Microalbuminuria

Posted by e-Medical PPT
In the United States, microalbuminuria is found in 43%, and macroalbuminuria, in 8% of those with a history of diabetes.
Annual incidence rates of microalbuminuria of 1% to 2% are reported consistently for both type 1 and type 2 diabetes
Moreover, diabetes accounts for 45% of prevalent kidney failure, up from 18% in 1980.

Diabetic Kidney Disease (CKD)
Although kidney biopsy is required to diagnose diabetic glomerulopathy definitively, in most cases, careful screening of diabetic patients can identify people with DKD
DKD is based in part on the finding of elevated urinary albumin excretion, which is divided arbitrarily into:  microalbuminuria, a modest elevation of albumin thought to be associated with stable kidney function, but a greater risk of macroalbuminuria and kidney failure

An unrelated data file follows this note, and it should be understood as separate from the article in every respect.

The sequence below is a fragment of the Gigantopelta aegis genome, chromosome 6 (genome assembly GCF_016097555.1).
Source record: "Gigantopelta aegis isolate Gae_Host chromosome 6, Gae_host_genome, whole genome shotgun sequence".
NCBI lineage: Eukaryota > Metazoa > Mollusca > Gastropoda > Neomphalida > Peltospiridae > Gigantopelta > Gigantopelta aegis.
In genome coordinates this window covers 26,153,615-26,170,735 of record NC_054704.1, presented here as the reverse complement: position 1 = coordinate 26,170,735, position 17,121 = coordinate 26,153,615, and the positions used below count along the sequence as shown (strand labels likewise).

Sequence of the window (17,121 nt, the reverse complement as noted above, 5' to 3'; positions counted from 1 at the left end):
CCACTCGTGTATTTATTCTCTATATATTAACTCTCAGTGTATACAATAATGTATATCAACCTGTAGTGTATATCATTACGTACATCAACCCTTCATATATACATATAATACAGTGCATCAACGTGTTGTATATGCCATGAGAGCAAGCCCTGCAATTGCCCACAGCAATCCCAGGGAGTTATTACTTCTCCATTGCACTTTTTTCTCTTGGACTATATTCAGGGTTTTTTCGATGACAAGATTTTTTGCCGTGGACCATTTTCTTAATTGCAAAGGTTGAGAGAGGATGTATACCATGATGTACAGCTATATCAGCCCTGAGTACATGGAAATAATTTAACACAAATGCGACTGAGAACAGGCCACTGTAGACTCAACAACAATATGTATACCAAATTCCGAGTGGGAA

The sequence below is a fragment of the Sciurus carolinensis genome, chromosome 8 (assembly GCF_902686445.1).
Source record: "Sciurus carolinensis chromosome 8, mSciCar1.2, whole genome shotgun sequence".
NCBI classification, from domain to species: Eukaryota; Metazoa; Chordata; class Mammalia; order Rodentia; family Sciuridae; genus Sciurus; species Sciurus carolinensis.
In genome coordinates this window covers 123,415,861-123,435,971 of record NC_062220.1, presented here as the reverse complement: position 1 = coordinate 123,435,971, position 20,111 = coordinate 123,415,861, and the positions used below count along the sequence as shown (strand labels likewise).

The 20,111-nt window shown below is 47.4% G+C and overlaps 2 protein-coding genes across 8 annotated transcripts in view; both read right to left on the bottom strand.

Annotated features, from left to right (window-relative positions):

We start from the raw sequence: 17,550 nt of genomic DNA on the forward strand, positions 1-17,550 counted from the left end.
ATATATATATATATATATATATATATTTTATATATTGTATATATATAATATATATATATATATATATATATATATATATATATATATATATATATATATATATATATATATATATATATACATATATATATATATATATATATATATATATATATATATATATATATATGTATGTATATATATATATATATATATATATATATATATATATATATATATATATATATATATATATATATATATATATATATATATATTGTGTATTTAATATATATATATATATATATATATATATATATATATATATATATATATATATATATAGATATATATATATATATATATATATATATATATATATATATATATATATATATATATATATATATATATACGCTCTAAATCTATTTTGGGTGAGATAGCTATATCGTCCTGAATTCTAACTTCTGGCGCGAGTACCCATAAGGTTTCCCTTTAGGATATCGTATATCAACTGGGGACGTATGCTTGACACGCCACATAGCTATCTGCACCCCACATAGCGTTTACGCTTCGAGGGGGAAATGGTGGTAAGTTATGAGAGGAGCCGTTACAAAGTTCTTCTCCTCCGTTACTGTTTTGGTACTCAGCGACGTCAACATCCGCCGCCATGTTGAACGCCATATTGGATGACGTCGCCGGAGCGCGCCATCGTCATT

macroalbuminuria, a higher elevation of albumin associated with progressive decline in glomerular filtration rate (GFR), an increase in systemic blood pressure, and a high risk of kidney failure.

An elevated ACR should be confirmed in the absence of urinary tract infection with 2 additional first-void specimens collected during the next 3 to 6 months.
Microalbuminuria is defined as an ACR between 30-300 mg/g.
Macroalbuminuria is defined as an ACR > 300 mg/g.
2 of 3 samples should fall within the microalbuminuric or macroalbuminuric range to confirm classification.

In most patients with diabetes, CKD should be attributable to diabetes if:
Macroalbuminuria is present;  or
Microalbuminuria is present
In the presence of diabetic retinopathy
In type 1 diabetes of at least 10 years' duration.


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